Andy: Yeah. What are your options? I think that’s really the question. And, you know, to your point, in some of these public liquid markets, it’s hard to get income that even matches the inflation rate, let alone exceeds it with any real return. Well, Nelson, I’ll turn to you next, and I’ll say it’s okay to talk your book here, right? That we’re all fans of private credit. Do you think private credit is the best way to produce substantial income while also preserving capital?

Nelson: Yeah, I think… So, I’ll go into that in a second, but I want to actually at least highlight the crypto and the blockchain side of things as well that Shana was mentioning. So, not many people know this, but we actually started off as a crypto company. We thought that there would be an opportunity to, this was back in 2017, 2018, where there was an opportunity to kind of tokenize securities on the private credit side, and be able to create more liquidity and all that stuff that you’d come to expect, right? And I think, unfortunately, cryptocurrency has become synonymous with Ponzi in some respects, especially the ones that are very yielding. They just have attributes that are just not meant to sustain any sort of run, or it’s gonna get rug-pulled by the founder or something like that. And so it’s created a situation where building trust in that environment is actually very, very difficult. And so I think for anyone listening in, it’s almost like buyer beware in that instance, and do your research on that, because the likelihood of being a scam versus not is higher than most, right? Just in general.

Andy: Yeah, Nelson. I mean, and I’ll point…I’m not a crypto hater, right? I own some Bitcoin. So, I just wanna be clear on that. Just, like, even some of these larger, more stable things that I thought were more stable, like BlockFi even got into trouble. So I think you’re exactly right. We’re just in that period of rebuilding trust, and that probably takes some time.

Shana: And I do wanna point out, I agree completely with Nelson. I’m talking about implications of blockchain and on-chain types of things.

Andy: Got it.

Shana: Which is completely different. I actually talked to a potential client for us earlier today, who does something really interesting on-chain, and it’s not really crypto-related, but I was very clear with them, like, you can’t really use the word crypto if you wanna gain any traction in this space. But I do think the application of the chain, the blockchain, doing things and using the blockchain, to accelerate or expedite certain things that can help generate more yield and have better liquidity, is a positive. But to Nelson’s point, the actual cryptocurrency aspect of it is, like, persona non grata right now.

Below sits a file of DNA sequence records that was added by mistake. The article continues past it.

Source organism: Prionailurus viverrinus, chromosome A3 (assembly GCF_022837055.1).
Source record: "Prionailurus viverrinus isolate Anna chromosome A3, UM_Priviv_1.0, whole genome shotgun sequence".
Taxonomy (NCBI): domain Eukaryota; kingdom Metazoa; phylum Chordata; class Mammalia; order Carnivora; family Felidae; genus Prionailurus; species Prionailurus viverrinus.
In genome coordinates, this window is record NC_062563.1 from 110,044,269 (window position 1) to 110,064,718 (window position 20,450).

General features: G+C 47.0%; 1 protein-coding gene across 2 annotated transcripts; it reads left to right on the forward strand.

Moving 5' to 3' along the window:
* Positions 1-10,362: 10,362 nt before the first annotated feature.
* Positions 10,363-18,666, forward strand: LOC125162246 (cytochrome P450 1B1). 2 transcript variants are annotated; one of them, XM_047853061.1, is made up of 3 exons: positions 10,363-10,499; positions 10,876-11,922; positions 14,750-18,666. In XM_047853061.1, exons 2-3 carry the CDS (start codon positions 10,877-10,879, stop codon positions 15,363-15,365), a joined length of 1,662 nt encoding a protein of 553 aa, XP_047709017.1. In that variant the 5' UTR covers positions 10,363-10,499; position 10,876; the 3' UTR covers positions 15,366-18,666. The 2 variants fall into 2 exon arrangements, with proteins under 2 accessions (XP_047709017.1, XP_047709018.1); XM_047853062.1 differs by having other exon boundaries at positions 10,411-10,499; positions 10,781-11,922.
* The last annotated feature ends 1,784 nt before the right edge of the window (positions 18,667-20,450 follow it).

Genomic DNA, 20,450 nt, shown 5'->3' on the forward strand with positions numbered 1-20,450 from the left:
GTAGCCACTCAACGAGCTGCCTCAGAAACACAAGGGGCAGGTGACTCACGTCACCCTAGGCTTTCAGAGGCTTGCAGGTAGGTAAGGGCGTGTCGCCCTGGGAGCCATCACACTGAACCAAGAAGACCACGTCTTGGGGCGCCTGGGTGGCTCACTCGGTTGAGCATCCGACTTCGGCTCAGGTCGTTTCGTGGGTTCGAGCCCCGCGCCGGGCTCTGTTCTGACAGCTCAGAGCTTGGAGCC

Nelson: Yeah. Just, I think, be careful is kind of the name of the game, especially in this environment where there’s more opportunities than ever, and easier to set up something that feels and looks real. Right? So, just be very, very careful on that front. On the private credit side, you know, I’ll talk my own book a little bit, but also be, I think, objectively rational in how I explain this. But essentially, you know, private credit is something that I think, as an investor, you’d be remiss to not have in your portfolio. Do I recommend 100% allocation of private credit? Most definitely not. By virtue of the fact that it is actually not as liquid as other things that are out there, right? You could definitely buy, you know, a public bond instrument that is way more liquid than private debt can ever be. You’ll get much lower yield than private debt’s offering, but at the very least, it is something that is an alternative. So, the ability to supplement whatever you have in your existing portfolio with private credit, I feel and we feel, is going to be very influential and important going forward as you start to kind of think through how to diversify in general market volatility…market-volatile conditions.

Private credit itself is also a bit more floating-rate, right? So, because the fact that these durations are a lot shorter, they’re getting real-time reactions to the Fed and to the macro economy in real time. Just as an example, like, we look at small business lending. That’s a very common asset class in private credit. And so they’ve had just a rough go of it the last few years, right? Back in pre-COVID times, you know, there was…the average APY you would be able to get as an investor was about 10% to 11%, investing in a basket of small business lending…loans. Once COVID hit, I mean, the question posed to everybody on the panel and on the call is, would you invest in a small business lender in April 2020, when all the businesses were shut down? I think the answer is “probably not,” realistically. And so investors wanted to get paid a lot more for the risk they were taking.

So, the yield spiked from 10% to 11% to 18% in, like, nine months, because that was what it would take to get investors interested in that opportunity. And then once PPP loans hit, and then businesses opened back up again and cash flows come through, the rates settled at around 15%, right? So, interesting enough, in our market, as we were seeing it, there was still a heightened sense of uncertainty from investors, that they wanted to get paid a premium for, even investing in small business lending, in, like, peak hype cycle of 2021. And then now the Fed raised rates again, then they’re feeling a lot…the rates are going back up as a result of just the natural spread that investors want against the risk-free rate. So, private credit gives you that real-time update and real-time reaction, from a rate standpoint, to be compensated for the risk that you’re taking, which is just a good thing to have in this environment relative to the other instruments that may be out there that are more like either fixed-rate or consistent than what you’re seeing in other places.